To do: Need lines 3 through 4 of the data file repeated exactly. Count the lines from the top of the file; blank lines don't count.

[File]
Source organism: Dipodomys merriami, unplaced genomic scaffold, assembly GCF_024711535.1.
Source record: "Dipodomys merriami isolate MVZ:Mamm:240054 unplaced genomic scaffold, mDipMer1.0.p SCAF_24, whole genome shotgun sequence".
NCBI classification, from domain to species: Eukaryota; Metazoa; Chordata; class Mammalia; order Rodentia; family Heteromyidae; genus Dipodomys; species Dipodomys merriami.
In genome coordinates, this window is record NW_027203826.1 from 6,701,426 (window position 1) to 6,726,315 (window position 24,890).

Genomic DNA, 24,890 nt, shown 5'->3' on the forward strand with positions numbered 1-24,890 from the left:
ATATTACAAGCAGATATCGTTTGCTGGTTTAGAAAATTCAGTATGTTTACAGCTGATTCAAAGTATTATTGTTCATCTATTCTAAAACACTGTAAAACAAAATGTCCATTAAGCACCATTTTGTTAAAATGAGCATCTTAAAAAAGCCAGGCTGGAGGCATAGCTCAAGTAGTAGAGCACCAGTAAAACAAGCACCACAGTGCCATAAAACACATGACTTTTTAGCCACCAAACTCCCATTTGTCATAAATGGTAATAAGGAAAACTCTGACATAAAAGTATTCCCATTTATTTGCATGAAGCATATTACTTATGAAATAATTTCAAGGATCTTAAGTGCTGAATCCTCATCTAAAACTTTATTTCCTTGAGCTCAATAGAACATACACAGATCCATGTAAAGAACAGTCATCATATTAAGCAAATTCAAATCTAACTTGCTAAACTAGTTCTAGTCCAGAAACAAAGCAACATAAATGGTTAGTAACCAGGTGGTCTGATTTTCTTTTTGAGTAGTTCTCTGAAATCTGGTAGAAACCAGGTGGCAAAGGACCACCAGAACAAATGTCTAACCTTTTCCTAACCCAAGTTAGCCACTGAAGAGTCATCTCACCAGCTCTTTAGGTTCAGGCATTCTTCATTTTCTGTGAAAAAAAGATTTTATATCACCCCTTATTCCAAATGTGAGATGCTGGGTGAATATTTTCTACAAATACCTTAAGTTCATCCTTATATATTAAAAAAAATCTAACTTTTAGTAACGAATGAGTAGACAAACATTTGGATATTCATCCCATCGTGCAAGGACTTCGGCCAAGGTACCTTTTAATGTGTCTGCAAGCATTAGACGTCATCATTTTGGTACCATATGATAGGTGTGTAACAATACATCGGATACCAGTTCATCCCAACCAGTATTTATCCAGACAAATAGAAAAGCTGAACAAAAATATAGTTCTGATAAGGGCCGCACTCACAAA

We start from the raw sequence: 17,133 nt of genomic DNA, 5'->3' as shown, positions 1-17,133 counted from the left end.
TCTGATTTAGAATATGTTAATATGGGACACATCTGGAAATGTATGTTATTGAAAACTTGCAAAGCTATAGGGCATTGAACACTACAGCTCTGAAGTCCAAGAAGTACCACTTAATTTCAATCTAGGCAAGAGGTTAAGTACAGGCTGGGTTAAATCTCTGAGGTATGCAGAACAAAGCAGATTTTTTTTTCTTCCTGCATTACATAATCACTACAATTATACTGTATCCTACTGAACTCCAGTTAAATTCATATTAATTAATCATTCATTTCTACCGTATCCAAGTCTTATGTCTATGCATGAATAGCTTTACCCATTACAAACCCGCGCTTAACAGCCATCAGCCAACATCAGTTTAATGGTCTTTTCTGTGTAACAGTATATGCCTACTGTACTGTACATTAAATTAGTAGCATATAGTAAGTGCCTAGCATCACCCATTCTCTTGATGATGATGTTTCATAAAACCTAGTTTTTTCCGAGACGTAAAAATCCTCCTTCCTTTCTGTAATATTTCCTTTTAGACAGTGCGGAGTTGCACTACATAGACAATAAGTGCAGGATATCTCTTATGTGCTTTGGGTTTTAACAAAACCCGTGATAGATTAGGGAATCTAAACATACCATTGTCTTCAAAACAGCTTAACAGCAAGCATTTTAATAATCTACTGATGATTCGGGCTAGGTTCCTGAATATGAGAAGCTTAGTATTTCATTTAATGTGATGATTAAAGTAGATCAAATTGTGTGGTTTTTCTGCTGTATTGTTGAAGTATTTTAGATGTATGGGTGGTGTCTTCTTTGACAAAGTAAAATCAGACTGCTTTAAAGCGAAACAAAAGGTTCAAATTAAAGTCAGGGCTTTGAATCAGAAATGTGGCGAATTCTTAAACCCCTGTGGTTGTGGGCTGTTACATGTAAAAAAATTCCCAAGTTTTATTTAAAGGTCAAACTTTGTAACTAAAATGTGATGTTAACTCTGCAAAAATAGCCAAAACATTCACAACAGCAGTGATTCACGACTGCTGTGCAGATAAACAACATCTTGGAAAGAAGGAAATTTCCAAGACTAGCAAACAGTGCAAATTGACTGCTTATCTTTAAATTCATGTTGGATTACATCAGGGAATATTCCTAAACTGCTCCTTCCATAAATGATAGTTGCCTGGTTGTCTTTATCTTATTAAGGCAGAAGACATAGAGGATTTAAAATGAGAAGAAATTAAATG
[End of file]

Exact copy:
NCBI classification, from domain to species: Eukaryota; Metazoa; Chordata; class Mammalia; order Rodentia; family Heteromyidae; genus Dipodomys; species Dipodomys merriami.
In genome coordinates, this window is record NW_027203826.1 from 6,701,426 (window position 1) to 6,726,315 (window position 24,890).